The address of the row to be refreshed may be generated internally to the memory circuit and may not need to be provided by the local controller, memory controller or other external device. On the other hand, a PRECHARGE command and an address provided externally will accomplish a similar objective, but may have greater overhead.

The SELF REFRESH command can be used to retain the data integrity in the DRAM, even if the rest of the memory system is in a lower power state. That is, when in a self-refresh mode, the DRAM retains data without an external stimulus. Once the self-refresh mode is engaged, the DRAM provides its own internal clocking so as to perform refresh cycles. However, the DRAM may need to remain in the self-refresh mode for a minimum period, which may be up to about 2 μs.

During self-refresh mode, the memory circuit cycles through the DRAM array, performing the minimum refresh activity necessary to maintain the data. To accomplish this, the memory circuit maintains an internal row/bank address counter that is not accessible to the memory controller. Upon exiting the self-refresh mode, the memory controller is not aware of which row was last refreshed in self-refresh mode, and consequently cannot continue explicit refresh operations unless it first performs a burst refresh to every row in sequence. While this situation may be accommodated in applications where the objective of the self-refresh mode is to place the memory circuit in a low-power-consumption mode for an extended period of time, such as for a portable apparatus, the need for a burst refresh every time a self-refresh mode is interrupted for a read or a write operation introduces substantial overhead.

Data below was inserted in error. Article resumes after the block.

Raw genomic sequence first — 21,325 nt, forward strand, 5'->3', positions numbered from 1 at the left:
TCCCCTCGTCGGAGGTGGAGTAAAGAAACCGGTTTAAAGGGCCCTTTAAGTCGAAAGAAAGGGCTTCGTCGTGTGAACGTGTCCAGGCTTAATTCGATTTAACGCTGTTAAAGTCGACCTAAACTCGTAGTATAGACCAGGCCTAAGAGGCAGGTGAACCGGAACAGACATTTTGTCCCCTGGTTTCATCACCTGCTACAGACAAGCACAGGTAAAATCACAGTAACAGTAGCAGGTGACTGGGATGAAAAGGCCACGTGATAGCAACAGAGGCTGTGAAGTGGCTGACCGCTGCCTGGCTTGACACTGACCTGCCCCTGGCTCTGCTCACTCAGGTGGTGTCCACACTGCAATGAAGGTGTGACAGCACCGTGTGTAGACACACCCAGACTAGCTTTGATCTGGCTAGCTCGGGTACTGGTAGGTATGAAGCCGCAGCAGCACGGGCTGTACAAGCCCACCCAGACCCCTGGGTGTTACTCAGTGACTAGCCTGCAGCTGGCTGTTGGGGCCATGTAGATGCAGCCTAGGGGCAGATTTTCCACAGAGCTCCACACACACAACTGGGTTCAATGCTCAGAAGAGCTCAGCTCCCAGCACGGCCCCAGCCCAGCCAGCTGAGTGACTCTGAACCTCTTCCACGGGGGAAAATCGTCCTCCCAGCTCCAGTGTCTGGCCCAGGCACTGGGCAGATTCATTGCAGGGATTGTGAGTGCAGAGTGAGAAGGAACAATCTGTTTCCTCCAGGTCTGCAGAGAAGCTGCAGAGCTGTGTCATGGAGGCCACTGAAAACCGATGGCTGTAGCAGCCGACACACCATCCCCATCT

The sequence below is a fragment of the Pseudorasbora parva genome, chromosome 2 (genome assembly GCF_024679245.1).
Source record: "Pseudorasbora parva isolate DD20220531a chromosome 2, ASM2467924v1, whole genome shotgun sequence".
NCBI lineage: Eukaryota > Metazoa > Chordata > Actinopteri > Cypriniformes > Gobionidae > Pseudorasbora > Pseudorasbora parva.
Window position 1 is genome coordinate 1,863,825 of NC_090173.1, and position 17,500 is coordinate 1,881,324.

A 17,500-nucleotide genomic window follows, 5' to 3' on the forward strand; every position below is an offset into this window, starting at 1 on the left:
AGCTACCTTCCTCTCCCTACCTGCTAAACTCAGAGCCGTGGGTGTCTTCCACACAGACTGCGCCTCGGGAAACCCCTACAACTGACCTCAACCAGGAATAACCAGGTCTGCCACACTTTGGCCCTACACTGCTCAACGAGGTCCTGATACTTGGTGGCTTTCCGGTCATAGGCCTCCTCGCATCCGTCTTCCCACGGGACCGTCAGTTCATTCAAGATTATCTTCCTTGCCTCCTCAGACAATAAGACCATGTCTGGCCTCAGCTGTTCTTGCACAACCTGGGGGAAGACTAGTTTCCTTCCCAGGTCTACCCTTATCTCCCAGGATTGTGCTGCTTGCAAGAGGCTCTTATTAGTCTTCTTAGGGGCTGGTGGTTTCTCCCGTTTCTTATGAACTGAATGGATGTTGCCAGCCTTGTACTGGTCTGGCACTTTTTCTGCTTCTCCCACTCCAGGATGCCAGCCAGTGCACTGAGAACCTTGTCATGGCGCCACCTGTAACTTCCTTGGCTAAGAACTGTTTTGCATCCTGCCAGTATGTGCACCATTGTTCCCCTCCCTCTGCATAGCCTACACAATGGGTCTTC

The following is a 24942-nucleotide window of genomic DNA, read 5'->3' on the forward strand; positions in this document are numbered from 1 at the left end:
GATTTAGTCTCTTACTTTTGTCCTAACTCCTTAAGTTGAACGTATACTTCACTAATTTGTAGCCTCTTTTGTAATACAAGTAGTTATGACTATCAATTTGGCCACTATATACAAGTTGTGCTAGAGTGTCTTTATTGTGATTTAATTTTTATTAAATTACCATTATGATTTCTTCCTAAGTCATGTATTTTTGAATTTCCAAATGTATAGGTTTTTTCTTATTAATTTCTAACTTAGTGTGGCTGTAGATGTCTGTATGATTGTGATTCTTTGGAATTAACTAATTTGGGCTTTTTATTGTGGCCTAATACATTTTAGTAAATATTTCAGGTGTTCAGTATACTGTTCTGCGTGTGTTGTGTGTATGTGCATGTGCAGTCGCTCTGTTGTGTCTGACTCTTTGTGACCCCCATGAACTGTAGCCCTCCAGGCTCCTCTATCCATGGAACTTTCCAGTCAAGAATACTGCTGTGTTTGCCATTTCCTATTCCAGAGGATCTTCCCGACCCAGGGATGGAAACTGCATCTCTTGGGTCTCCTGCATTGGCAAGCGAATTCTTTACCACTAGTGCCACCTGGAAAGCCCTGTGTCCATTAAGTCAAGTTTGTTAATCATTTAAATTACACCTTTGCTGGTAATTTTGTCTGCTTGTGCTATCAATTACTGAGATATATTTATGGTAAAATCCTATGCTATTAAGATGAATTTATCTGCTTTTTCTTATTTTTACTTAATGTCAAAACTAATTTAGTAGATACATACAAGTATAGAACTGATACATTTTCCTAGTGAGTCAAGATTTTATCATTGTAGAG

The electrical current requirements of a memory circuit vary considerably between the various modes of operation. For example, the average current in the SELF REFRESH or in STANDBY modes may be about 6 mA, while the operating current during a read or write operation may be about 115 mA or more. When the memory is in an active standby mode the operating current may be about 45 mA. The power consumption of a memory circuit may thus be reduced, when not reading or writing data, by operating the memory circuit either in SELF REFRESH mode, or in STANDBY or ACTIVE STANDBY mode with a wake-up to perform AUTOREFRESH. .

When describing higher power states and lower power states, the term is intended to be understood as a relative term, with respect to the particular electronic component being discussed. A lower power state of one type of component may be higher in quantitative power consumption than a high power state of another type of electronic component. Also, some low power states may have a low average power consumption, with occasional high power consumption intervals. One such example may be the state where a memory circuit has the clock disabled (CKE low) and the clock is periodically enabled (CKE high) so that an AUTORFRESH command may be executed, and the clock then disabled again.